April 20, 2018


Under a private annuity, an agreement is signed that requires one party (the transferor-annuitant) to transfer ownership of property to another party (the transferee-buyer). In return, the transferee-buyer makes periodic (typically monthly, quarterly, semi-annual, or annual) payments to the transferor for a specified period (usually the lifetime of the transferor or the transferor and transferor’s spouse).

The private annuity is a useful tool for an individual who wants to spread gain from a highly appreciated asset over his or her life expectancy.

The private annuity is also a useful federal estate tax saving tool because, by design, payments end when the transferor dies and the entire value of the asset sold is immediately removed from the transferor’s gross estate. In other words, there is no estate tax in the transferor’s estate from the transferred property – because it belongs to the buyer from the moment the private annuity document is signed.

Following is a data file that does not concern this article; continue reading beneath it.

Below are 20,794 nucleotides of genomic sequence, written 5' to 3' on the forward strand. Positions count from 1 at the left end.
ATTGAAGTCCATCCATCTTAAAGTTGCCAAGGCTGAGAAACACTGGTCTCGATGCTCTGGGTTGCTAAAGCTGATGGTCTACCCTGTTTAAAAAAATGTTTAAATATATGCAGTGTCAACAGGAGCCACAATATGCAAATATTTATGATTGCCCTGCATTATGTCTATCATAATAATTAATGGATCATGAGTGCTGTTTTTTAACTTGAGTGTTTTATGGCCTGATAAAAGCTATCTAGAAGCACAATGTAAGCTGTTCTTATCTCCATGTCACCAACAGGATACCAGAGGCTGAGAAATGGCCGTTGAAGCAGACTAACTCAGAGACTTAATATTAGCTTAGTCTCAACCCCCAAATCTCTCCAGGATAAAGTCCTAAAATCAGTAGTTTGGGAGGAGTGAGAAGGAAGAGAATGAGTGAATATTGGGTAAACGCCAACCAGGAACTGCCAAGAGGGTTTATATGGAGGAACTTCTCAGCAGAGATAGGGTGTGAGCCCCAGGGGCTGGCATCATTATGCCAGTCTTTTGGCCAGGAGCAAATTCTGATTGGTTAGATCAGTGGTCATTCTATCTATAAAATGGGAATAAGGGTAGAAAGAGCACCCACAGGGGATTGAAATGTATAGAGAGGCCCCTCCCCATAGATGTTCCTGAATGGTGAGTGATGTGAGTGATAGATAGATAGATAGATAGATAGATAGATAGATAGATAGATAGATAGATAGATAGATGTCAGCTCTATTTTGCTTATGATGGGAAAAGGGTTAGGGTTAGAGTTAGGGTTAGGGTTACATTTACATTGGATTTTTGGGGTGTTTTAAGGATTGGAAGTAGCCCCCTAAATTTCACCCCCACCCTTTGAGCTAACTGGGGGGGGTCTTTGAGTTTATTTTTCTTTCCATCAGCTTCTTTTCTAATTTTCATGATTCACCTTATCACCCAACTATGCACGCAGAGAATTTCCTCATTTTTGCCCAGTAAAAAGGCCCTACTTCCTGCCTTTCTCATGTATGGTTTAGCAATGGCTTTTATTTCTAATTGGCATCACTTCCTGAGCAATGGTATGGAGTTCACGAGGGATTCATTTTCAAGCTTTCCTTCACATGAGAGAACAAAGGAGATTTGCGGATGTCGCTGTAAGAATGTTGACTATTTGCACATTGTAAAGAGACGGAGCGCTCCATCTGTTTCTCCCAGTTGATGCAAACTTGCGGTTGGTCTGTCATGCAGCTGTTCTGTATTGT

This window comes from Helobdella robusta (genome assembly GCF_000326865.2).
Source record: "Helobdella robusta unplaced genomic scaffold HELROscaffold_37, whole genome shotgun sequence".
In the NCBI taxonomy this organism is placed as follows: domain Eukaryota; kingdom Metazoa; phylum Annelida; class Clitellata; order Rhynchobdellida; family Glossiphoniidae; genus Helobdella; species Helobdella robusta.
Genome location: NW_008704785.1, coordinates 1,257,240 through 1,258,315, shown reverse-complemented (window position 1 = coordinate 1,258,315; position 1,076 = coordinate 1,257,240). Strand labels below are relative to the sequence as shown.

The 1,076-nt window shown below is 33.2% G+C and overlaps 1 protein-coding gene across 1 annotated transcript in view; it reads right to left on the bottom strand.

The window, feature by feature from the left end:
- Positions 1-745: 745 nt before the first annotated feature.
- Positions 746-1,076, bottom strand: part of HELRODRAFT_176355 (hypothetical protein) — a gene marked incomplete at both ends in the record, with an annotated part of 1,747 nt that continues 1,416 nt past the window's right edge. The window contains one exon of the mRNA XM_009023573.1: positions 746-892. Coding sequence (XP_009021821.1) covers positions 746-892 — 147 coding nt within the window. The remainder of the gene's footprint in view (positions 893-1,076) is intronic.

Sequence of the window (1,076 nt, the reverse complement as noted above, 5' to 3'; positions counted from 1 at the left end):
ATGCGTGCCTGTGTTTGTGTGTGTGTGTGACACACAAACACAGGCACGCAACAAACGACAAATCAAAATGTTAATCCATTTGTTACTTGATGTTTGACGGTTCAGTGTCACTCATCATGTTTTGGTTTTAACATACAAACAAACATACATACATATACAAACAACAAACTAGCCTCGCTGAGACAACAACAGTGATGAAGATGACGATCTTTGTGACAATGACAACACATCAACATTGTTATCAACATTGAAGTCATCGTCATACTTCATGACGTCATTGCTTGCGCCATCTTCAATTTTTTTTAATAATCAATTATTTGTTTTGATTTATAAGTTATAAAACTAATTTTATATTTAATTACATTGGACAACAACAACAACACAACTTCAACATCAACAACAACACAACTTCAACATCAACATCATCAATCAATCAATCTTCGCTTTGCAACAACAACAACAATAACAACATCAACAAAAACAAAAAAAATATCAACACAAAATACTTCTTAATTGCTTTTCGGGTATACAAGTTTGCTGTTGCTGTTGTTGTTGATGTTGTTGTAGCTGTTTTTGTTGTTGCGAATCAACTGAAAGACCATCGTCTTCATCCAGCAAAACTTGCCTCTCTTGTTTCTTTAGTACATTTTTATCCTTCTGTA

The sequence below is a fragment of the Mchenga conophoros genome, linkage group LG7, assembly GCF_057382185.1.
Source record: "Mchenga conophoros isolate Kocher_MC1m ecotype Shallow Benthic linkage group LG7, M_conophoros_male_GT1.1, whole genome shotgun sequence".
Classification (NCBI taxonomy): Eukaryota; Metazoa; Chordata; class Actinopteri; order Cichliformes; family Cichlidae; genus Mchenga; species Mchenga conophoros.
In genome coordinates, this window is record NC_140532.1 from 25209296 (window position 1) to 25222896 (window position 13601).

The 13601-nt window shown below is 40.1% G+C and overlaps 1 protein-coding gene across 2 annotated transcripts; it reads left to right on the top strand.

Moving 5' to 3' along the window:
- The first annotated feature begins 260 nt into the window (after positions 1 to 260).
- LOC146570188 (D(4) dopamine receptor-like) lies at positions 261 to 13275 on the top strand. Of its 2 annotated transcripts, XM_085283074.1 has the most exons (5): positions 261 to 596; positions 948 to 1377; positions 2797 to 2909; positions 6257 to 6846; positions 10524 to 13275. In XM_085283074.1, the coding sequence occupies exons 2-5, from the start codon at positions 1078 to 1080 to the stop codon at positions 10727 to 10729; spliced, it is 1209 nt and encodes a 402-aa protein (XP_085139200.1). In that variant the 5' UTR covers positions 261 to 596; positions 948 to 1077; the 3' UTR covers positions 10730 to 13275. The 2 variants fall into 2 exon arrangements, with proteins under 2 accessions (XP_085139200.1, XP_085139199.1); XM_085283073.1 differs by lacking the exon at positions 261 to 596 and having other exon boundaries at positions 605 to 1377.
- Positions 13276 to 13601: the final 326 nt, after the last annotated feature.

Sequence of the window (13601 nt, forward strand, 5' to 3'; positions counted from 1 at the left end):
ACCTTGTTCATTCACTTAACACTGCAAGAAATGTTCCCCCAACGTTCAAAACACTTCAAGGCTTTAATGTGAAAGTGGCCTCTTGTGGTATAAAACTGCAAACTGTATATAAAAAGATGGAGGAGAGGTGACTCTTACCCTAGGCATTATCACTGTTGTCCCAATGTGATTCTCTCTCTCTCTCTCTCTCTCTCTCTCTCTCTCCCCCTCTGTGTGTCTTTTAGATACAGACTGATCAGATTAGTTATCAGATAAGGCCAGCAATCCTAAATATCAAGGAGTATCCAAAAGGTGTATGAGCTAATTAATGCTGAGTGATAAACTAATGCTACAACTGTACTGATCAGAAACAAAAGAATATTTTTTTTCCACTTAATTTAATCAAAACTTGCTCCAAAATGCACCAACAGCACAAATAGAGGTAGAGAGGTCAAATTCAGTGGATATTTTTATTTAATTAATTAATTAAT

Another advantage is that the private annuity allows someone who owns non-income-producing property to make that property productive.

The ideal transferor/payor situation is one that meets the following criteria:

  • The transferor is in a high estate tax bracket or has no marital deduction.
  • The property is capable of producing at least some income and/or is appreciating rapidly
  • The payor is capable of – at least in part – paying the promised amounts.
  • The parties trust each other (the private annuity must be unsecured).
  • The transferor has other assets and sources of income.
  • The transferor has less than a normal life expectancy. (This makes the arrangement more of a bargain for the buyer)